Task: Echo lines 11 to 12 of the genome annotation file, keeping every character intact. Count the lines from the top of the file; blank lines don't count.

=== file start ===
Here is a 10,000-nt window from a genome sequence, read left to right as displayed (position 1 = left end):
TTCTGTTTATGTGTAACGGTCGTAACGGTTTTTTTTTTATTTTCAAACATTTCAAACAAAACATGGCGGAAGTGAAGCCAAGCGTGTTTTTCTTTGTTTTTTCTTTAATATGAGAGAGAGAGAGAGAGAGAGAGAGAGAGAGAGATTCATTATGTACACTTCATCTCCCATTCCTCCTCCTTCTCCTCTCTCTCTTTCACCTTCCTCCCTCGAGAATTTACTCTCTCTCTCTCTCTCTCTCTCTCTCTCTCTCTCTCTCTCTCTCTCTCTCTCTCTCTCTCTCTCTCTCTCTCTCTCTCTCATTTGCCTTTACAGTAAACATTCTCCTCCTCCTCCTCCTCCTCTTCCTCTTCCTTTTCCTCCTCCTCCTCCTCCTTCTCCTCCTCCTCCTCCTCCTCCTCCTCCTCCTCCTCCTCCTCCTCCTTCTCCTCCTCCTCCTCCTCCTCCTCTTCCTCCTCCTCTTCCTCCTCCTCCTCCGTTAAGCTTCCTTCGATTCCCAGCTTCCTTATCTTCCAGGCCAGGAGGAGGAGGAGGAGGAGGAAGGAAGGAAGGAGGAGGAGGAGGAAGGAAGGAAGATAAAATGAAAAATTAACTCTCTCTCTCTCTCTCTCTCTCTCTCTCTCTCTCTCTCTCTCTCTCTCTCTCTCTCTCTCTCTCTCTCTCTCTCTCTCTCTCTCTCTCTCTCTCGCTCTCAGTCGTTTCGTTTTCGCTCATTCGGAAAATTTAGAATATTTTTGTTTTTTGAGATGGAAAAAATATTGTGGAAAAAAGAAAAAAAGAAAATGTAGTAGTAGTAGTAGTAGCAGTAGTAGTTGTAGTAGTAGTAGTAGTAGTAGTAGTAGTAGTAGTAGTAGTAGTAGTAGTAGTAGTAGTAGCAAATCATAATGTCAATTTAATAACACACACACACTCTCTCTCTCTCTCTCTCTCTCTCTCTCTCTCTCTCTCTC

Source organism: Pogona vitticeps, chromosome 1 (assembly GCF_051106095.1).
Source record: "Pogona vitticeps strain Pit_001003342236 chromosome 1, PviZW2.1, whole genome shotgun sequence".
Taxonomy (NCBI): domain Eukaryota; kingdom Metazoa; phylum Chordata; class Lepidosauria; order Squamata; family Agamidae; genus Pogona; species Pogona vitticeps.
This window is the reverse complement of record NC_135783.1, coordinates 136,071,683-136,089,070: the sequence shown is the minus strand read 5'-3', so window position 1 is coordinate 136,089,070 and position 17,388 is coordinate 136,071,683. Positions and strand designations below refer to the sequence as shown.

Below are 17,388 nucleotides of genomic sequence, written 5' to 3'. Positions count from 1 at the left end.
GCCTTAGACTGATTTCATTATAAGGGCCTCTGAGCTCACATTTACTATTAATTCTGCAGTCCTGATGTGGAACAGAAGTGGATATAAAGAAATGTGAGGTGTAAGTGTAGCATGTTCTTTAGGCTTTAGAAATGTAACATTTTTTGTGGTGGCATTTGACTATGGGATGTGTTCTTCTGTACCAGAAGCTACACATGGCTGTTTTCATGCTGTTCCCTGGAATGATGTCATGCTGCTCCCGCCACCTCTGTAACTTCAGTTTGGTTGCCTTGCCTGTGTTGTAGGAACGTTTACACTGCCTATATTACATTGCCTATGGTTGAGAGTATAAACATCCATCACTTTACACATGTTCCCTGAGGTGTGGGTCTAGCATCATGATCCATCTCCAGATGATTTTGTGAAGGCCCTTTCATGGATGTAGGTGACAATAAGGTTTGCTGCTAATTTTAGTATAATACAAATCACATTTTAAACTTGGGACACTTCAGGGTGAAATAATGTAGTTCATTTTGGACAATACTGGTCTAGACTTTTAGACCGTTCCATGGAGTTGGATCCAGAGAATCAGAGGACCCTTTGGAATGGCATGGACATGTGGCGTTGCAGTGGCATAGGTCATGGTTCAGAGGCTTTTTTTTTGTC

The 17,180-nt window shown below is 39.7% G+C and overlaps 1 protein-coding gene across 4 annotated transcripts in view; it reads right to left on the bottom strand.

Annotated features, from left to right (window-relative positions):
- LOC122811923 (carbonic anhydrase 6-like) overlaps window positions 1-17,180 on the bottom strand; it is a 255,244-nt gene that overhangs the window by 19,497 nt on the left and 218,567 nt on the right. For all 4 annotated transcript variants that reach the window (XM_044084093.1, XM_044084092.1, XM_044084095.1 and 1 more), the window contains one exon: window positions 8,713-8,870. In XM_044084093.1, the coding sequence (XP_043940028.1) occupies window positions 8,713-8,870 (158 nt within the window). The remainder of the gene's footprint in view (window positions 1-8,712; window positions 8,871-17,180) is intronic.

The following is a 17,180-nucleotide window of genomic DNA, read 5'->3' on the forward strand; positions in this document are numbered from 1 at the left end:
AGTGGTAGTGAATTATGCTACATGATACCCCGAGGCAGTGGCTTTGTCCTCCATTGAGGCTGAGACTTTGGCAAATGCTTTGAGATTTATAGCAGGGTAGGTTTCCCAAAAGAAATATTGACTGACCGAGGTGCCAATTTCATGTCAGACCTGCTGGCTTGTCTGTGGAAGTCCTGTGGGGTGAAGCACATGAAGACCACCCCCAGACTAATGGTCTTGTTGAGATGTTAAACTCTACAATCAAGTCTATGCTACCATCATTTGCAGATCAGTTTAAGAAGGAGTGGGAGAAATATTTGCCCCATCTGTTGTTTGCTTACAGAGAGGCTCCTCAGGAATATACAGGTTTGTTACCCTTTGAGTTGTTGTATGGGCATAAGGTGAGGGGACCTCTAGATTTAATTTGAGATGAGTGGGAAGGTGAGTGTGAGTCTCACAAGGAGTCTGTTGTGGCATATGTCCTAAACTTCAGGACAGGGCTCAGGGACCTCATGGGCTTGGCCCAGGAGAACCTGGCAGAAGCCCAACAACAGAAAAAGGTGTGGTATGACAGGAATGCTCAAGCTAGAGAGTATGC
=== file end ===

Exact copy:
- LOC122811923 (carbonic anhydrase 6-like) overlaps window positions 1-17,180 on the bottom strand; it is a 255,244-nt gene that overhangs the window by 19,497 nt on the left and 218,567 nt on the right. For all 4 annotated transcript variants that reach the window (XM_044084093.1, XM_044084092.1, XM_044084095.1 and 1 more), the window contains one exon: window positions 8,713-8,870. In XM_044084093.1, the coding sequence (XP_043940028.1) occupies window positions 8,713-8,870 (158 nt within the window). The remainder of the gene's footprint in view (window positions 1-8,712; window positions 8,871-17,180) is intronic.

The following is a 17,180-nucleotide window of genomic DNA, read 5'->3' on the forward strand; positions in this document are numbered from 1 at the left end: